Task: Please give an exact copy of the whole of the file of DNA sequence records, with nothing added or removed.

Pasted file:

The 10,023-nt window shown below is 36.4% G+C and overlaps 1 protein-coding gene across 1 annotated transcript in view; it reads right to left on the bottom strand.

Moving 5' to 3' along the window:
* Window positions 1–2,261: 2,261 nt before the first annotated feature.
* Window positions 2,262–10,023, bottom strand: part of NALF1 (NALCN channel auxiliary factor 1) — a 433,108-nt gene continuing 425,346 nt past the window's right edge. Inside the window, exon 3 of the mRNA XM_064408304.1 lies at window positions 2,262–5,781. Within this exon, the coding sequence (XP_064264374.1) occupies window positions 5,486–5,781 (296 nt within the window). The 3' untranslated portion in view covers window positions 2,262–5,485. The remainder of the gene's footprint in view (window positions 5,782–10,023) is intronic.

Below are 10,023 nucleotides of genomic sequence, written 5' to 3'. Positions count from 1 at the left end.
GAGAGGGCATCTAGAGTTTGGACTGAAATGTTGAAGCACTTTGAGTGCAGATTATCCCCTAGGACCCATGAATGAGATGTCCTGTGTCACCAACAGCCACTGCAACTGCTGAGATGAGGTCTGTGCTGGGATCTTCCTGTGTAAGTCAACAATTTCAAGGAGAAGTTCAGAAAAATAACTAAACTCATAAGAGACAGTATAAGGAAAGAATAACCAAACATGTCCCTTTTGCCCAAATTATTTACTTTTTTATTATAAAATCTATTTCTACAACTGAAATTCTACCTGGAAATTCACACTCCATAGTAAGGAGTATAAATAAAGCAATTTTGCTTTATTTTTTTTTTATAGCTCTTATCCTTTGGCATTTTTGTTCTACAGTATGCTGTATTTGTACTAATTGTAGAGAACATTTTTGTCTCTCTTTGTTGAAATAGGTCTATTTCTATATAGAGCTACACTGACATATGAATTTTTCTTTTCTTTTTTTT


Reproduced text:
The 10,023-nt window shown below is 36.4% G+C and overlaps 1 protein-coding gene across 1 annotated transcript in view; it reads right to left on the bottom strand.

Moving 5' to 3' along the window:
* Window positions 1–2,261: 2,261 nt before the first annotated feature.
* Window positions 2,262–10,023, bottom strand: part of NALF1 (NALCN channel auxiliary factor 1) — a 433,108-nt gene continuing 425,346 nt past the window's right edge. Inside the window, exon 3 of the mRNA XM_064408304.1 lies at window positions 2,262–5,781. Within this exon, the coding sequence (XP_064264374.1) occupies window positions 5,486–5,781 (296 nt within the window). The 3' untranslated portion in view covers window positions 2,262–5,485. The remainder of the gene's footprint in view (window positions 5,782–10,023) is intronic.

Below are 10,023 nucleotides of genomic sequence, written 5' to 3'. Positions count from 1 at the left end.
GAGAGGGCATCTAGAGTTTGGACTGAAATGTTGAAGCACTTTGAGTGCAGATTATCCCCTAGGACCCATGAATGAGATGTCCTGTGTCACCAACAGCCACTGCAACTGCTGAGATGAGGTCTGTGCTGGGATCTTCCTGTGTAAGTCAACAATTTCAAGGAGAAGTTCAGAAAAATAACTAAACTCATAAGAGACAGTATAAGGAAAGAATAACCAAACATGTCCCTTTTGCCCAAATTATTTACTTTTTTATTATAAAATCTATTTCTACAACTGAAATTCTACCTGGAAATTCACACTCCATAGTAAGGAGTATAAATAAAGCAATTTTGCTTTATTTTTTTTTTATAGCTCTTATCCTTTGGCATTTTTGTTCTACAGTATGCTGTATTTGTACTAATTGTAGAGAACATTTTTGTCTCTCTTTGTTGAAATAGGTCTATTTCTATATAGAGCTACACTGACATATGAATTTTTCTTTTCTTTTTTTT